Summer's here! Assuming your school isn't year-around, the students have left (or will be leaving very soon), and you probably have some extra time. Some of us are lucky enough to get paid to work all year, or some finite period of time over the summer. The rest of us may have the summer off with the kids. Regardless, this is some time of which we need to take full advantage.
Even if you aren't paid to work over the summer, some networking with the people who are can go a long ways towards making your life much easier in the fall. For example, building principals and district superintendents usually work year-around. However, it can be extraordinarily difficult to get these individuals to think about IT issues during the frenzy of an average school year. The summer provides a welcome break from constant pressure from students, administrators, parents, and teachers, during which more mundane (at least to the powers that be) issues can take center stage.
Take a week or two to decompress and think about what went right and what went wrong over the year. Invariably, time and money will be quite limited at the K-12 level, so taking a bit of time to prioritize and document the most serious, big-ticket problems will ensure that the most critical issues are addressed. Similarly, senior administration needs specifics: examples, metrics, dollar figures, etc. Planning for these meetings with clear, concise documentation will help avoid an ineffective shotgun approach to the countless problems that we face on a daily basis.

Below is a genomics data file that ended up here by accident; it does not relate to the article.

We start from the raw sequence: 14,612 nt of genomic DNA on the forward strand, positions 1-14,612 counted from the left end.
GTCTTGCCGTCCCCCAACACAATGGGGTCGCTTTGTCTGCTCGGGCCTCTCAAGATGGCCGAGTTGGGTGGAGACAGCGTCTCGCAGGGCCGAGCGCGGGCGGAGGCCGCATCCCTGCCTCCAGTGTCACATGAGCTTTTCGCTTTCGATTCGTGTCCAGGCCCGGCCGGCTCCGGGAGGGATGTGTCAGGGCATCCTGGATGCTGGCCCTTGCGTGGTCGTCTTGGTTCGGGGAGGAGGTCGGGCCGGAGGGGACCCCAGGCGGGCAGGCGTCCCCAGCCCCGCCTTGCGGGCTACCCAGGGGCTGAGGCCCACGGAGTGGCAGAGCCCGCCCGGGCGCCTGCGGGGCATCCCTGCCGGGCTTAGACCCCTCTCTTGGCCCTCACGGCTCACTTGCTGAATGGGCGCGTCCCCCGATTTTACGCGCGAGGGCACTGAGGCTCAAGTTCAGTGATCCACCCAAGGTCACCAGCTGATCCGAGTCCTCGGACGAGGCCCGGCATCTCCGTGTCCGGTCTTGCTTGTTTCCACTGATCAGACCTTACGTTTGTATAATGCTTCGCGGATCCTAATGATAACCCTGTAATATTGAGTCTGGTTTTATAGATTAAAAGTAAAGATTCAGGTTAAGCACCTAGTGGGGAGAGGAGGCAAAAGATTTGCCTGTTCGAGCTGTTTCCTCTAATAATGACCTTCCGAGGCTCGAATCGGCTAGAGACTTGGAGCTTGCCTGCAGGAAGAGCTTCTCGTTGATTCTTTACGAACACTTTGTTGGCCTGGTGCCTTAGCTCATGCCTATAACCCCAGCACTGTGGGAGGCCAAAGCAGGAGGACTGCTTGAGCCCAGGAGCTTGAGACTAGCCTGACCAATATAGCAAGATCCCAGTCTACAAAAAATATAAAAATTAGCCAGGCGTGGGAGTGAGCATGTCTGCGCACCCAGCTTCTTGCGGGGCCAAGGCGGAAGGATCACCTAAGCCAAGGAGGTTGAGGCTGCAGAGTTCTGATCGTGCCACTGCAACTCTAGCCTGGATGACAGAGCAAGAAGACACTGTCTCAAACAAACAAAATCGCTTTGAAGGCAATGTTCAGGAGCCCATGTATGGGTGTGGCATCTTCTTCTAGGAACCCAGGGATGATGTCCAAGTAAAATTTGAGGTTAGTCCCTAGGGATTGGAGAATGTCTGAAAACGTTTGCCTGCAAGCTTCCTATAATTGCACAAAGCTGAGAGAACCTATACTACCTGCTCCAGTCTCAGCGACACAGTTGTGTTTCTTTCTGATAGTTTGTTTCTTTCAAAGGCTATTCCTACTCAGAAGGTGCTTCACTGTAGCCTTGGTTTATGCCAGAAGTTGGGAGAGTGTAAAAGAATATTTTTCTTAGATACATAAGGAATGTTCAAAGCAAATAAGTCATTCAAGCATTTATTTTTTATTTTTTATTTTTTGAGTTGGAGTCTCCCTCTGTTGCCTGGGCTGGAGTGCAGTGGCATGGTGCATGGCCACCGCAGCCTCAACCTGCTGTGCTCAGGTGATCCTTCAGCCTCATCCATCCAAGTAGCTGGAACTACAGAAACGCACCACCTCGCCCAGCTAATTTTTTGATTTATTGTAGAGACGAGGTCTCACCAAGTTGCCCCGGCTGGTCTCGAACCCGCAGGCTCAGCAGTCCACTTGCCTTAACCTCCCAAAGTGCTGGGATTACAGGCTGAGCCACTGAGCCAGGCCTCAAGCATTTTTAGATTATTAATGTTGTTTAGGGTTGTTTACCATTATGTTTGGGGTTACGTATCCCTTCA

For example, our district is plagued by a number of problems, most related to limited funding and/or poor planning. However, when I took a few minutes the last week of school and spoke with my end users, three overwhelming issues became apparent:
- The single server running our mission-critical student management system (SMS) was woefully underpowered and slow to the point of badly limiting usability
- Network infrastructure issues at 4 schools were causing de facto Internet connection speeds comparable to dial-up
- Aging computers are failing faster than we can replace them with donations or repair them to keep student labs running.
All of this means that I need the superintendent and school committee to find me the money to scale up our SMS servers, address network bottlenecks, and begin lifecycle funding. If you have been reading my blog, you know that the latter has never happened in my district and it happens far too infrequently at many others. These three items are potentially huge expenses in a poor, rural district. Yet if we are unable to use the systems on which we have already spent tens of thousands of dollars and our students don't have functional labs to type up a term paper, we are, to put it bluntly, screwed. In fact, when districts around the country are being dinged by federal and state agencies for inadeqate technology education and integration, these expenses must be made a priority.
So I have the summer to be convincing. I have the summer to bend anyone's ear who will listen. I have the summer to have the superintendent over for barbecues. I'm a vegetarian, but I'll make him thick juicy burgers till the cows come home (no pun intended) if it means I have a few extra minutes to describe what will happen if we don't get our act together on these key issues. Unfortunately, to most administrators, IT is only a cost item. There is very little apparent return and every three years we need more stuff. However, it is well worth investing the time and effort to help administrators and school boards understand not only the intangible returns on IT funding, but also the crisis we stand to encounter if we don't adequately fund the technology on which we rely to run the district and teach our students.
So cook some burgers, throw some beer in the cooler, and take this summer to pitch your case to people who can make a difference next year.